Month 8, Day 15: Shhhhh! Don’t Mention The War!

Time Magazine runs an opinion piece by Michael Mandelbaum, stating that we must reduce the impact of the Middle East on our foreign and domestic policy. Duh. Naturally, the closest he comes to mentioning climate change is in these paragraphs:

Lower U.S. oil consumption would also weaken oil-dependent leaders outside the Middle East who pursue anti-American policies: Hugo Chávez of Venezuela and Vladimir Putin of Russia. While the world will not be able to do entirely without Middle Eastern oil for many decades, substantially lowering the amount of oil we use would reduce the region’s significance while shifting the balance of power between producers and consumers in favor of consumers — that is, in favor of the U.S. and its friends. (See what Barack Obama needs to do to improve five international areas.)

The best way to reduce oil use is to raise the price of gasoline. People would then use less of it. In the short term, they would drive less and make more use of public transportation. Over the long term, they would demand fuel-efficient vehicles. At the same time, higher gasoline prices would make renewable fuels like ethanol and electrically powered cars economically viable.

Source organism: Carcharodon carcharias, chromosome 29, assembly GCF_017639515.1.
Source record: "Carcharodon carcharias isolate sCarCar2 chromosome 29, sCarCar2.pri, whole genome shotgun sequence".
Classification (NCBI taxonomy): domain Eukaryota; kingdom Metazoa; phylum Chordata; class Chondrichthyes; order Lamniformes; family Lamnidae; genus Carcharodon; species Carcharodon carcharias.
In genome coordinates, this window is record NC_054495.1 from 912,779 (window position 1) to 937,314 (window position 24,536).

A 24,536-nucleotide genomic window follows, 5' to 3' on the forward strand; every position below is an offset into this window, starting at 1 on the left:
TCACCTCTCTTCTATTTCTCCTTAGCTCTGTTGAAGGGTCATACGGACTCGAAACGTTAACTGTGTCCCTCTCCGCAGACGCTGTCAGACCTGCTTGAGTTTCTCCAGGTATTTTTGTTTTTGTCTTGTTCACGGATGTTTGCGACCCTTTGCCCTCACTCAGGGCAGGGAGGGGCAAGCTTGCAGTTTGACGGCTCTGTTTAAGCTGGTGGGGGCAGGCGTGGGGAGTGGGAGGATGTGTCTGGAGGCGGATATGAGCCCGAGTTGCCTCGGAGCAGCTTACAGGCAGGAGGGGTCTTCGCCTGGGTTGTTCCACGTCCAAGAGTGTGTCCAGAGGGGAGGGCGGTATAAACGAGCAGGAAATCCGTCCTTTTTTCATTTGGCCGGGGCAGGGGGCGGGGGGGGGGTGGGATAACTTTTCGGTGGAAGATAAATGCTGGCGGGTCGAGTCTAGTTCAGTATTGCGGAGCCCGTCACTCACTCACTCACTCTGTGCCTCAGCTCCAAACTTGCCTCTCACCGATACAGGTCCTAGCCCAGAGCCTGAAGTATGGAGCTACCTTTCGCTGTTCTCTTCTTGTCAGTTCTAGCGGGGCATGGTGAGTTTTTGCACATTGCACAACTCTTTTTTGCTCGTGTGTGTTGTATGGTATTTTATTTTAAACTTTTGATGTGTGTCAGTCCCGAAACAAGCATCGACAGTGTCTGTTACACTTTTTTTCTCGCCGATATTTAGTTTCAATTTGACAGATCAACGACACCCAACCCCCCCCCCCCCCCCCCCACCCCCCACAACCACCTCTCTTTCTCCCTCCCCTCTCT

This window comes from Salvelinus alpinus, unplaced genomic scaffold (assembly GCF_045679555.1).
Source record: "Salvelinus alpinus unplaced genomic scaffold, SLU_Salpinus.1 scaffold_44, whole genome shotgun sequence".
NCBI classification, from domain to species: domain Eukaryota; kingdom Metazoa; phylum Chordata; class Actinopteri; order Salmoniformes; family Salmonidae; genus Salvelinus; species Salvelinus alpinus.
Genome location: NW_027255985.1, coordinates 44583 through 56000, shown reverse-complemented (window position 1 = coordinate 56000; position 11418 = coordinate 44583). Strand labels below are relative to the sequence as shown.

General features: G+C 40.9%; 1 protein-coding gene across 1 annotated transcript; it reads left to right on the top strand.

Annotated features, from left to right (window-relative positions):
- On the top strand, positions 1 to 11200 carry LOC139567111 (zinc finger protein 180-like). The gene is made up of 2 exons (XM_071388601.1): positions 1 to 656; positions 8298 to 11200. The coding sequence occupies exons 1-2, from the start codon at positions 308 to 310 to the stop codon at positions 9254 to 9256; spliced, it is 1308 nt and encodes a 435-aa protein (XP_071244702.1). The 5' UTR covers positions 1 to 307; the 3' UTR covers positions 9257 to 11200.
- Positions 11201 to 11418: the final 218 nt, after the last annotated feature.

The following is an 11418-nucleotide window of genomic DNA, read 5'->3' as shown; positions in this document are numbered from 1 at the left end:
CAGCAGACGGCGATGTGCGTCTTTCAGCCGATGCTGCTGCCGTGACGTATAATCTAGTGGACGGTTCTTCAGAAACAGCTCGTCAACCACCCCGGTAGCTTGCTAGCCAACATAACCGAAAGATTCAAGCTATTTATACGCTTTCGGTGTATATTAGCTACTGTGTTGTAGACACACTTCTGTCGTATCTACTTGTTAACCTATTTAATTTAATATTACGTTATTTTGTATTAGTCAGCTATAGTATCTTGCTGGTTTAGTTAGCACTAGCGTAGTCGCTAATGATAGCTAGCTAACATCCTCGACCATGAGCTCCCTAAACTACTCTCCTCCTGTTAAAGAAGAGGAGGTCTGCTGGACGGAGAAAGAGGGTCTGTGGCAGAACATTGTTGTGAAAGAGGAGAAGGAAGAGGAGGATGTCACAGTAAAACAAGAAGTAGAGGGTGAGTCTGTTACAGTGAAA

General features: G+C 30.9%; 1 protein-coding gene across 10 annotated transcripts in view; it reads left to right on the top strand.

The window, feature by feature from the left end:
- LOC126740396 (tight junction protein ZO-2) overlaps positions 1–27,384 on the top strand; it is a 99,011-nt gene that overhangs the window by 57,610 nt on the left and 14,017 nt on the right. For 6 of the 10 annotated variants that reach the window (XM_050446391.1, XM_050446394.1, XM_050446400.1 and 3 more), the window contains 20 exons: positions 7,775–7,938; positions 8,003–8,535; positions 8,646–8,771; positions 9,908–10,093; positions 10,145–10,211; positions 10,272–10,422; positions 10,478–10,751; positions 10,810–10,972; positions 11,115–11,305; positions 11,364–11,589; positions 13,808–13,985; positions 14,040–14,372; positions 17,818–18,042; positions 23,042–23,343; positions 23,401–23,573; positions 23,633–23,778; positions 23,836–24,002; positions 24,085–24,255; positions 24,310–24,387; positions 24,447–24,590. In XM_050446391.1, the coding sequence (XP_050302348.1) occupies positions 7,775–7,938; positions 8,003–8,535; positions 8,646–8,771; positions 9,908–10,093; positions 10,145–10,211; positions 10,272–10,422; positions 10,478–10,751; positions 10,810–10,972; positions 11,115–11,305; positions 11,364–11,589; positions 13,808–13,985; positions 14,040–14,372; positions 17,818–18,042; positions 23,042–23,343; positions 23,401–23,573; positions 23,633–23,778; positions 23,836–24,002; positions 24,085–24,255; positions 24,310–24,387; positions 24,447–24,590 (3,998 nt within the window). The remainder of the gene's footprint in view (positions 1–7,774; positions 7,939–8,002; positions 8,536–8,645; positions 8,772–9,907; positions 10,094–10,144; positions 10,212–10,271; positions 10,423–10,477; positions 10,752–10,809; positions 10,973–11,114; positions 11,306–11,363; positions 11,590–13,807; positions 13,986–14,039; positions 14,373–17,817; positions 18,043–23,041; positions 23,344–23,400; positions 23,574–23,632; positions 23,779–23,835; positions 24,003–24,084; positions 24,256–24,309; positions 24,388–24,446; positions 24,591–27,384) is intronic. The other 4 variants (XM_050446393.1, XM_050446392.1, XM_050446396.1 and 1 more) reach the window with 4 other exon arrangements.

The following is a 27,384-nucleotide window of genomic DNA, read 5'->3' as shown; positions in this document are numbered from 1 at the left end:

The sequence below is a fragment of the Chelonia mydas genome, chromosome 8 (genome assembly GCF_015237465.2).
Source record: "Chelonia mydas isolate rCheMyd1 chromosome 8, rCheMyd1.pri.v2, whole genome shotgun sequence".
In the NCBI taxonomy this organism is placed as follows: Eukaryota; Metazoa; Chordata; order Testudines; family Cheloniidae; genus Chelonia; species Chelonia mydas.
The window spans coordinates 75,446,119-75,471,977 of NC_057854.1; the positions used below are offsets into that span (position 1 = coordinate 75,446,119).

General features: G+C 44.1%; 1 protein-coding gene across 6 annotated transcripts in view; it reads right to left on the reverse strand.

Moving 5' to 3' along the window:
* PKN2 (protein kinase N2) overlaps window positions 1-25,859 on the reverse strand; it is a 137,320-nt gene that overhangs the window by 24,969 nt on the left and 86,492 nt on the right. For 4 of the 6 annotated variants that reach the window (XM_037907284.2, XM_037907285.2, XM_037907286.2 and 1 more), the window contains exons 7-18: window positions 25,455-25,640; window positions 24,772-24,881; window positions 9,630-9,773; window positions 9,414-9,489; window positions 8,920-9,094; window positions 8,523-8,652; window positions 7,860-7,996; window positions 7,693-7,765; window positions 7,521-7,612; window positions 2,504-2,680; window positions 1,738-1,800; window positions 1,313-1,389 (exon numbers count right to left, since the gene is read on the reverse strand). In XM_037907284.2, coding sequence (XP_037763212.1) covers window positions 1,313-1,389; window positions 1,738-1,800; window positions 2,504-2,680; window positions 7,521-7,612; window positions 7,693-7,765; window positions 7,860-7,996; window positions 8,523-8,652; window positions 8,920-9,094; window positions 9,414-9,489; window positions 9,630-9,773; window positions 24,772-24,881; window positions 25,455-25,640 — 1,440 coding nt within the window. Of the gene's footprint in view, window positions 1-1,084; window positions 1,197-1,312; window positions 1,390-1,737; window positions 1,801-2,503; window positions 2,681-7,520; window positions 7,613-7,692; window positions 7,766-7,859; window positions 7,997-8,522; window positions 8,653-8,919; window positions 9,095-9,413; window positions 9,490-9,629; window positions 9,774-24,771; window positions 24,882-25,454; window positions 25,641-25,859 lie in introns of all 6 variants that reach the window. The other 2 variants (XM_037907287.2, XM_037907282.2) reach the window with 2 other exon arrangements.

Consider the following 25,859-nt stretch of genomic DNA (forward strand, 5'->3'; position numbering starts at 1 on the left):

While West European countries and Japan impose high taxes on gasoline, the U.S., the world’s largest consumer, does not. Compared with what the U.S. national interest requires, gasoline is ruinously cheap for Americans. The refusal of the U.S. to charge itself as much for gasoline as is good for it (and for other countries) is the single greatest foreign policy failure of the past three decades.

So I wrote a letter trying to draw a connection.

Michael Mandelbaum has perfectly articulated almost all the reasons that America needs to transform its relationship with the Middle East. He notes correctly that US petroleum pricing polity is self-destructive — by subsidizing fossil-fuel consumption so heavily, we’ve created an economy in which waste is rewarded, with all-too-predictable results. Cleaning up after the past century’s profligacy isn’t going to come cheap, and coping with the effects of global warming (heatwaves, fires, floods, catastrophic storms, oceanic acidification, and drought, to name a few) is going to be very expensive indeed. We (and our children) will be paying the bill for the energy we (and our parents) thought was almost free. It’s too bad that Mandelbaum didn’t mention the looming climate crisis, for of all the consequences of our addiction to Middle-Eastern oil, global climate change is the one which will do the most damage in the long run.

Warren Senders

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